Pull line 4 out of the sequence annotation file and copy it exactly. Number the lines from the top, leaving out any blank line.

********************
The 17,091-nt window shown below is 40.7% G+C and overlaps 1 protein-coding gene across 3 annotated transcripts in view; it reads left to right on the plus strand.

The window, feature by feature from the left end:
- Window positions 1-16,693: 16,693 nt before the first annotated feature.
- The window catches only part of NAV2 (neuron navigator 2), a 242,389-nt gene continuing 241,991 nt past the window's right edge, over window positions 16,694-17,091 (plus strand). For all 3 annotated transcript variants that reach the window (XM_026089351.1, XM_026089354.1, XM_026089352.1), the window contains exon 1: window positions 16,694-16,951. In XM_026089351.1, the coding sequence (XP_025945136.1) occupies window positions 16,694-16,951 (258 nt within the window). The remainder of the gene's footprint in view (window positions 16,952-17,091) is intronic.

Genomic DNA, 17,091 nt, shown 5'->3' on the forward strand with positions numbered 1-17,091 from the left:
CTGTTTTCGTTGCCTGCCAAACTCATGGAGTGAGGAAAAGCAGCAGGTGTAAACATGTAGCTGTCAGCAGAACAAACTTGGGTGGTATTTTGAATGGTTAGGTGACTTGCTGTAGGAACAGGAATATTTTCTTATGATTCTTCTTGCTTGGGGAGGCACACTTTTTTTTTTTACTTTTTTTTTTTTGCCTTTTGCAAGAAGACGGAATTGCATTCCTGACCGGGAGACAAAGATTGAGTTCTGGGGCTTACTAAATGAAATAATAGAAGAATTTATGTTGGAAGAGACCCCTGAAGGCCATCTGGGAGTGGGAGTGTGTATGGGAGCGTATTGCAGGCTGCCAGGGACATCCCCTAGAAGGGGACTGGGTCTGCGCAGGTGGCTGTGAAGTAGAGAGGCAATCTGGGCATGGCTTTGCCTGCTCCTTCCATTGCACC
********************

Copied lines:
- The window catches only part of NAV2 (neuron navigator 2), a 242,389-nt gene continuing 241,991 nt past the window's right edge, over window positions 16,694-17,091 (plus strand). For all 3 annotated transcript variants that reach the window (XM_026089351.1, XM_026089354.1, XM_026089352.1), the window contains exon 1: window positions 16,694-16,951. In XM_026089351.1, the coding sequence (XP_025945136.1) occupies window positions 16,694-16,951 (258 nt within the window). The remainder of the gene's footprint in view (window positions 16,952-17,091) is intronic.